When countries buy arms, they’re not only purchasing weapons: they’re buying a relationship. The more advanced weaponry a country buys, the more connected the buyer and the seller become.
When Beijing advertised China as the future hub for high-tech manufacturing, ballistic missiles weren’t on the brochure. But as China has risen from a poor nation to the second-most powerful economy in the world, its arms industry has risen with it.
A report from the Stockholm Institute of Peace Research had staggering results: China, once a minor player in the global arms trade, has surpassed Russia to become the second-largest arms exporter in the world. The report found that sales of Chinese weapons averaged US$70-80 billion.
In comparison, the United States, which remains the largest arms exporter in the world, sold US$226.6 billion in weapons, while Russia sold US$37.7 billion. This is another indication of China’s growing military power. But why are countries throwing so much money in Beijing’s direction?
Some strings attached
When countries buy arms, they’re not only purchasing weapons: they’re buying a relationship. Advanced weapons like aircraft and missile systems require technical expertise, training, and parts and supplies from the seller to the client. The more advanced weaponry a country buys, the more connected the buyer and the seller become.
It’s easy to understand the relations between two countries by analyzing their arms sales. By looking at how much Saudi Arabia and South Korea spend on weapons, it’s easy to connect them to the US. By analyzing the arms purchases made by India, which includes everything from rifles to fighter jets, one can tell that New Delhi values their relationship with Russia. China was also once a significant buyer of Russian weapons before the development of its own industry.
This isn’t only ground-up. While buyers want to gain influence with more powerful arms sellers, the weapons sellers also aim to influence the foreign policy of whatever nation buys their weapons. For example, many policymakers in the US wanted to cut weapon sales to Saudi Arabia to end the Saudi intervention in Yemen.
Who buys from China?
For the People’s Republic of China (PRC), it is Myanmar, Bangladesh, Nepal and, most notably, Pakistan, that are the most willing to buy Chinese weapons. All these nations also border India.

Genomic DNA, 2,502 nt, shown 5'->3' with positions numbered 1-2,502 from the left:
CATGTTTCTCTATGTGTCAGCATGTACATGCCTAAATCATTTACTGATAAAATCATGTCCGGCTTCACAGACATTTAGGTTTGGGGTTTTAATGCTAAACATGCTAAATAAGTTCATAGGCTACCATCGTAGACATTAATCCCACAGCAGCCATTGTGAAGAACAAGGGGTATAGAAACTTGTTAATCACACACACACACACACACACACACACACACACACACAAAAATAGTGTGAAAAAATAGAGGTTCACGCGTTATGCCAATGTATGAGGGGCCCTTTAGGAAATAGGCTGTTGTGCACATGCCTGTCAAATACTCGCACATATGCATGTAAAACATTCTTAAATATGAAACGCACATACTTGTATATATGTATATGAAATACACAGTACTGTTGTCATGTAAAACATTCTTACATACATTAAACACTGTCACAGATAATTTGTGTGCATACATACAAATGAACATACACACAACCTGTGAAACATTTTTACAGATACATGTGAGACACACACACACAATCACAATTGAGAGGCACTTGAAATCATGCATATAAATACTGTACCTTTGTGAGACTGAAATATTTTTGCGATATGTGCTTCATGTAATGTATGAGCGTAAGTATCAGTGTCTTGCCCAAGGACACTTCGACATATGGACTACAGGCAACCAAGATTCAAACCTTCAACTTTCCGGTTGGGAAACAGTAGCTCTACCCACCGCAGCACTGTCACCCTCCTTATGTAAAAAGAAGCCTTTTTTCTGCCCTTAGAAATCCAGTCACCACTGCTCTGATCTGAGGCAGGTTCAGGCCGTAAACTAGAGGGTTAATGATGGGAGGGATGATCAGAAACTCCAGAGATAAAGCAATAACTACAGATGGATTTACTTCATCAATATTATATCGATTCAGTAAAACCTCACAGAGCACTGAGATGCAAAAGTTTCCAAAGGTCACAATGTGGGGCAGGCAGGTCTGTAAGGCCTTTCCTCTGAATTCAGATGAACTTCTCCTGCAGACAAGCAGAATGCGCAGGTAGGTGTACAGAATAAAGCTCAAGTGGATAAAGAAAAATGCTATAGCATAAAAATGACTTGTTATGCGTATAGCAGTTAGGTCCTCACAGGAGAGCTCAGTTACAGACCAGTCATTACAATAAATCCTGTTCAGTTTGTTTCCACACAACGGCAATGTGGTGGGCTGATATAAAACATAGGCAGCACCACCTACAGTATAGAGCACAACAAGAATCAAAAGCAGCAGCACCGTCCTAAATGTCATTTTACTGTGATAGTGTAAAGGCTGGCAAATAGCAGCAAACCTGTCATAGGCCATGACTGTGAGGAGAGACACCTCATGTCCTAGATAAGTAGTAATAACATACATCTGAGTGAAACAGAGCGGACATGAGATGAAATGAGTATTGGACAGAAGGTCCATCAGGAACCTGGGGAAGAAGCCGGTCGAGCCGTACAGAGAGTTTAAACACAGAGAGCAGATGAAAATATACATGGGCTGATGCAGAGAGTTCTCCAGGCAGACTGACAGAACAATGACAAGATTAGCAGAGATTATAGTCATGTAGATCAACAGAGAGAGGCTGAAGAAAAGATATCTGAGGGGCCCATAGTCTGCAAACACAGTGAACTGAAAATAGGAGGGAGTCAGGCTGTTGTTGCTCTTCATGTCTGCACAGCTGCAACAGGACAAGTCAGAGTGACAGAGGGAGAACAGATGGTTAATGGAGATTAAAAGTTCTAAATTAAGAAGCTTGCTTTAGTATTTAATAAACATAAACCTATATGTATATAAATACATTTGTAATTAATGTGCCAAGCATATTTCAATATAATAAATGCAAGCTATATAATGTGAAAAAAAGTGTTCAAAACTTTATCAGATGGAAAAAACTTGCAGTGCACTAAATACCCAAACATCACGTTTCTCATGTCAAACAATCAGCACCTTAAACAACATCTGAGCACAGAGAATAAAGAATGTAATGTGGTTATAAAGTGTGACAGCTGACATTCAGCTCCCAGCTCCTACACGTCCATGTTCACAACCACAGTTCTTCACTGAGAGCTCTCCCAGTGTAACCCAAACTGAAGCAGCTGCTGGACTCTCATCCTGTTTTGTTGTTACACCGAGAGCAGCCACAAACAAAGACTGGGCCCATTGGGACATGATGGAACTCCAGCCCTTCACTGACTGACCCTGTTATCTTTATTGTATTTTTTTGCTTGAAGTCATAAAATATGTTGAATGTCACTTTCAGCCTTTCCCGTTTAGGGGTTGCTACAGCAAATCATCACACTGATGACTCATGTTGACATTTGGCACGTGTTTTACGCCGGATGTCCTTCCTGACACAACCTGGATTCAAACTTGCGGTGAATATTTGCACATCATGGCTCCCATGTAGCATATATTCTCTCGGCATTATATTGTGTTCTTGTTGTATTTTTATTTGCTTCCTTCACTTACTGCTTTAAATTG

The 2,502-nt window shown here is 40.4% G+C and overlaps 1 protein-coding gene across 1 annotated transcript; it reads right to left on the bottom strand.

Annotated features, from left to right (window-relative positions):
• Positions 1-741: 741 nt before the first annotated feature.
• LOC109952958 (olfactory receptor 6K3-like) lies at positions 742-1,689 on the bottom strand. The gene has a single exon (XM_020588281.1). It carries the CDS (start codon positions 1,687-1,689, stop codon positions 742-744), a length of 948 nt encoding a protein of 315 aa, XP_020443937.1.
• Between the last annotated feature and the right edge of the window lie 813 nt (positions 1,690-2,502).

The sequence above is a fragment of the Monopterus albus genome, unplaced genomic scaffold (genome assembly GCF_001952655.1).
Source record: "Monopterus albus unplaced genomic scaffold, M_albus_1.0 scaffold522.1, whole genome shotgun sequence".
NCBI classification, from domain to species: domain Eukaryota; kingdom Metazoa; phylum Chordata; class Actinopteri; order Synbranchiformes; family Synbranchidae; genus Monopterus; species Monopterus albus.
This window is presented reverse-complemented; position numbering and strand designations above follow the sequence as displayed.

These countries see India as their primary threat and, accordingly, want deeper relations with China. This is especially true of Pakistan, which is probably the most willing participant of the Belt and Road Initiative (BRI) with sour relations with India.
The PRC is also closing the gap in the African market – where the US, Russia and Europe remain dominant – and has been making inroads in the Middle East. Secretary of State Mike Pompeo has voiced concerns that Beijing may supply weapons to Iran as the United Nations arms embargo against that country is lifted.
Why China’s weapons are evolving
The evolution of China’s arms industry correlates with its rise as a great power. The PRC was once heavily reliant on Russia as a defense supplier, but as China expanded its strategic interests – and made more enemies along the way – Beijing lessened its reliance on Russian weapons and invested more in Chinese arms.
This also reflects the different strategic environments that Russia and China exist in. Russian weapons reflect Moscow’s preparation for a confrontation on the Eastern European plains, while Beijing is preparing for a naval confrontation in the South China Sea.
The crown jewel for China’s advanced weaponry is their “aircraft killer” anti-ship missile, which serves as an acknowledgment of the US’ presence in the region. Along with Russia, China is also racing to develop hypersonic weapons, which are too fast to be detected by antimissile systems.
Looking to the future
Will China’s rise be peaceful? The answer is and will likely remain unanswered. But the impetus of it is the arms industry that Beijing continues to build. Had China remained an arms importer from Russia, that question wouldn’t be presented. However, Beijing is aware of the economic progress it has made and wants a defense industry that reflects it.
Ironically, it is the defense of that progress that might inhibit it, as the US and nations neighboring China become more alert to the growth of China’s military and defense industry. Nonetheless, when it comes to Beijing’s defense sector, nations around the world are either signing up – or arming up – to meet it.
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